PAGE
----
Symptoms: Ornamental plants that are supposed to bear flowers either have none or only a few.

Problem: There are several reasons for a plant failing to bloom including:
  1. Juvenility/Age - Plants have to reach a certain stage in their development before they are able to have flowers and set seed. Before this happens, the plant is said to have juvenile tissue. Once it starts to flower, it has transformed into mature tissue.

    This is not always a straight forward process. Some trees may take 15 or 20 years to become mature while others such as oaks and beech have both juvenile and mature branches on very old trees.
     

  2. Inadequate Light Level - All plants have a certain level of light that is needed to trigger flower production. This level will vary between full sun and shade type plants but they all have their requirement. If it is not met for a particular plant in a particular site, it will not flower.
     

  3. Inadequate Chilling - Ever wonder why you don't see apple trees in Southern Florida? One big reason is that the flower buds of apple trees need to be exposed to cold temperatures for a certain number of weeks or they will not bloom.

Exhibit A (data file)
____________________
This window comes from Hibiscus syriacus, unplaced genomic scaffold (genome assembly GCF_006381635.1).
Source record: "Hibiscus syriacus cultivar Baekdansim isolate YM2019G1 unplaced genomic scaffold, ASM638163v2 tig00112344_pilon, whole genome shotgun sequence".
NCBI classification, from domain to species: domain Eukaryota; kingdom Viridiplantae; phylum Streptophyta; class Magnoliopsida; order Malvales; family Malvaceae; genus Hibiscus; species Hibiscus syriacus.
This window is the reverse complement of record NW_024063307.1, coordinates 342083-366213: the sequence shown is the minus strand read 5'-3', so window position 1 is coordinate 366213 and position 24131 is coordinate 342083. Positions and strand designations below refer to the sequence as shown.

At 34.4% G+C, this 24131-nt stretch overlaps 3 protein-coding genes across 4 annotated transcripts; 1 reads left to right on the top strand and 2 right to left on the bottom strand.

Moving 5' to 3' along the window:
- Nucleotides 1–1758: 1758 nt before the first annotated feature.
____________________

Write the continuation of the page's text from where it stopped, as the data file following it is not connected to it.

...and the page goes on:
4. Winter Kill - Many of the shrubs and trees that bloom in early spring to early summer develop their flower buds the previous autumn. Flower buds are the most tender tissue on the plant. So, if the winter temperatures drop unusually low, especially with strong winds, the buds may be killed.
     

  5. Buds Are Removed - Again, some plants put on their flower buds in the fall. So, pruning them in the fall or winter simply removes flower buds. These types of spring flowering plants should be pruned after they get done flowering.
     

  6. Transplant Shock - Some plants just take a season or two after being transplanted to begin to flower. Iris are noted for not always flowering the first year after being divided and moved.
     

  7. Nitrogen - Over applications of nitrogen fertilizers may lead to an excessive growth of foliage at the expense of flowers.
     

  8. Pest Problems - Japanese beetles, thrips, botrytis blight and others may damage the buds and cause them to abort.
     

  9. Drought - Flowers are a fleshy, lush type of plant tissue. Severe drought can dry out the buds or the flowers on plants. Keep flowering plants watered properly.
     

  10. Wrong Plant, Wrong Place - Plants that are not properly adapted to your climate zone may have problems flowering (or surviving).

Note: We have provided some general information and observations on this topic aimed at the home gardener. Before you take any serious action in your landscape, check with your state's land grant university's Cooperative Extension Service for the most current, appropriate, localized recommendations.

 

Copyright 2000-